The TYPICAL dinner order was a SIXTEEN INCH sub for everyone who happened to be at the apartment when we picked up the phone (you could TRY to order the eight (note the lower cases there vs. upper for the SIXTEEN) but you would be chided and overruled). And we're not talking turkey breast with reduced fat mayo and fresh veggies. Nah. Screw that. We're talking cheeseburger or chicken patty or tuna with extra mayo or Meat Of Your Choice parmesan. Fish Filet (when we had Catholics over during Lenten Fridays ONLY).

The TYPICAL snack/Tiger Woods Golf order was at least 100 wings with a towel underneath the tray to protect the ottoman.

I can't even BEGIN to imagine how many thousands of calories Al provided me with on any given week - much less over the life time of him being my Executive Chef. Needless to say it was a love affair that my roommates and friends handled better than I did or could. They could actually put the second eight inch sub (the sixteen-incher was actually two, separate, eight inch subs) away for later. They could put down their paper towel before the last wing was gone. They could leave a slice of pizza for someone else to eat for breakfast (if the bugs and mice didn't get to it first).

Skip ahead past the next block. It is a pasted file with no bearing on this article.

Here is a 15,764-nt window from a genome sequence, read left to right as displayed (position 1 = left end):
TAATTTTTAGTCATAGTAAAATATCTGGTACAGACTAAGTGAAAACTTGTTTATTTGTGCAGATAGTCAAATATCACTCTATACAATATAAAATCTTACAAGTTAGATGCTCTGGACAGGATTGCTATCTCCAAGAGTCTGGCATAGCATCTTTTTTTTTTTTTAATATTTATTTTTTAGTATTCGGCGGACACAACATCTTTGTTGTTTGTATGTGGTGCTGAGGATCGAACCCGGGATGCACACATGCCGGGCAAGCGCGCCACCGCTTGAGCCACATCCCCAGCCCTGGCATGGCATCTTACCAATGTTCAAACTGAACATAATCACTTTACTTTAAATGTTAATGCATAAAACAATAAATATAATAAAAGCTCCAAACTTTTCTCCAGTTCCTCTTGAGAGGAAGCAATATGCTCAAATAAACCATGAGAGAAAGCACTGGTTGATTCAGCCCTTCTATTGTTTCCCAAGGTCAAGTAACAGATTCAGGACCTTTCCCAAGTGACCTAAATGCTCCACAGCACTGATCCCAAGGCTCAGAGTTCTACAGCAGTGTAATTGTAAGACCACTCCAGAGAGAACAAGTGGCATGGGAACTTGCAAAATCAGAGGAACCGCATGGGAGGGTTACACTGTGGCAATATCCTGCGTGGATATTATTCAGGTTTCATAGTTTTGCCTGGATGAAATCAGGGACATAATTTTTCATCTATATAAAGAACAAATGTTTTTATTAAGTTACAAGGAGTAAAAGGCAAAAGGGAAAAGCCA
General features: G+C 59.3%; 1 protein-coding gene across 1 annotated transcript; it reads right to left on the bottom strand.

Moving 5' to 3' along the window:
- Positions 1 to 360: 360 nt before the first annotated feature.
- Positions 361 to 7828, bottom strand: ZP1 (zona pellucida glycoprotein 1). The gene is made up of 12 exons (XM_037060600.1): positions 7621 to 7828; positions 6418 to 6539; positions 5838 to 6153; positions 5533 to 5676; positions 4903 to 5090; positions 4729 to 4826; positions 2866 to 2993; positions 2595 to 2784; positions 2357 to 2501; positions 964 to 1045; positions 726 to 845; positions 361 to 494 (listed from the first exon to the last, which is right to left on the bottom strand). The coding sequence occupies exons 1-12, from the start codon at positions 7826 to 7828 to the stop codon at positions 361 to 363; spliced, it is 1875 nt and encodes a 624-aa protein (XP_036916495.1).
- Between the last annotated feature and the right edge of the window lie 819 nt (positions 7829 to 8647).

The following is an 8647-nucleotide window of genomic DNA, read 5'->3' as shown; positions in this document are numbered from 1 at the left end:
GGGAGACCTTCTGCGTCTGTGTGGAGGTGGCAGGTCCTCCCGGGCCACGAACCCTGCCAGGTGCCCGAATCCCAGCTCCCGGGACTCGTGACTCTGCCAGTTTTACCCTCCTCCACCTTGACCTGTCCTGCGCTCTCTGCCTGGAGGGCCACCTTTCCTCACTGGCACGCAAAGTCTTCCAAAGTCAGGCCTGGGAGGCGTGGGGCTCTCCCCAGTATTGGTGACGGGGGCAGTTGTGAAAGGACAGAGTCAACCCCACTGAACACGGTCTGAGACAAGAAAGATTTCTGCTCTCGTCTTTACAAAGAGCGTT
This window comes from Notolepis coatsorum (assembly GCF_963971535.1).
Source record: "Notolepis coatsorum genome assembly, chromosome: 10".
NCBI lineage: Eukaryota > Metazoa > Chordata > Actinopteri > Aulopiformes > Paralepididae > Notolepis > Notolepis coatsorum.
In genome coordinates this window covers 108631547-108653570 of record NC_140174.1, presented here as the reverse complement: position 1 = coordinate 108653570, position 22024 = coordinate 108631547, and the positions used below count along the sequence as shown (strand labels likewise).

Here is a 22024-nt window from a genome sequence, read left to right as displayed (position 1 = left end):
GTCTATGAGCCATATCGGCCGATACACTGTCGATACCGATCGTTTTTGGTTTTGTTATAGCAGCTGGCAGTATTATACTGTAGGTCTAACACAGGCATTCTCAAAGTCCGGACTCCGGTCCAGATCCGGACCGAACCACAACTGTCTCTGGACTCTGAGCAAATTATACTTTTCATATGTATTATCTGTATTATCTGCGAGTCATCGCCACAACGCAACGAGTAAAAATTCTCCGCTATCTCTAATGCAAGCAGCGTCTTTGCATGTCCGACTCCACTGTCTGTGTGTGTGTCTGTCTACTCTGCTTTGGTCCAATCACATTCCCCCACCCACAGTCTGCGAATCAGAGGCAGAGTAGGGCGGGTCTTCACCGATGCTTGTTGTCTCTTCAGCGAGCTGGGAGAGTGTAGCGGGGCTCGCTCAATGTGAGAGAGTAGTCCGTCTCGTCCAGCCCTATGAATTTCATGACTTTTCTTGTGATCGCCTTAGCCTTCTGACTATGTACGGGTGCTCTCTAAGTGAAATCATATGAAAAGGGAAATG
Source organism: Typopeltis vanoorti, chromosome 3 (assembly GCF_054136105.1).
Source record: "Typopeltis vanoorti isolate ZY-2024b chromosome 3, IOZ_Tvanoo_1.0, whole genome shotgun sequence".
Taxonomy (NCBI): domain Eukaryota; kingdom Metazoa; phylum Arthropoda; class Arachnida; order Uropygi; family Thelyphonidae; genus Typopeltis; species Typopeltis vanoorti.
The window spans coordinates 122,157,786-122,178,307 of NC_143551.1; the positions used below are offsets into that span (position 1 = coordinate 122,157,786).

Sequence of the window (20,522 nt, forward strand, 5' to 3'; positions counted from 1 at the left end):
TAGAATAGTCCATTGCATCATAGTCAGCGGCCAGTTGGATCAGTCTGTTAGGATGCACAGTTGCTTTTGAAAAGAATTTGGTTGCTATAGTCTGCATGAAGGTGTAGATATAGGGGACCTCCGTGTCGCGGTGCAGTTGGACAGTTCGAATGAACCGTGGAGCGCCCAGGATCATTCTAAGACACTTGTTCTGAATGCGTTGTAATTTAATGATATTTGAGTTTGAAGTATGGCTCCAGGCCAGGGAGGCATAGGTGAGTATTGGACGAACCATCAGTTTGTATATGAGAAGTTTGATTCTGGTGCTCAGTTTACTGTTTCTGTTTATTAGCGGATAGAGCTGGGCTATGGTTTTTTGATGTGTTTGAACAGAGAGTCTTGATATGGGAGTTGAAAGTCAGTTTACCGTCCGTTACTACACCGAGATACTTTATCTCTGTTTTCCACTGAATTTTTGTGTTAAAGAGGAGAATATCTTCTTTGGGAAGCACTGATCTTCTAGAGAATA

I never went to Al's. Never wanted to. I never wanted to meet the man or thank him - face to face - for all the delicious dinners and drunken fulfillment. Okay - to be honest - I never wanted to leave my couch to go further than the front door to get my Al's. Vinu went TO Al's once though. Once. He said it was utterly anti-climatic and a bit of a turn off. Turns out Al is NOT at the stove. He's not tossing pizza crust in the air and ladeling mayo on the subs himself. He's not frying the fish filet and he's not putting the speciality in his specialty pizzas.

Nope. Turns out that Al's is actually a sad little storefront without much charm or sitting space and with a television that is set to the soccer channel and turned up way too loud (here I just assumed it was an actual mob of excited fans chanting for the pizza in the background when I called).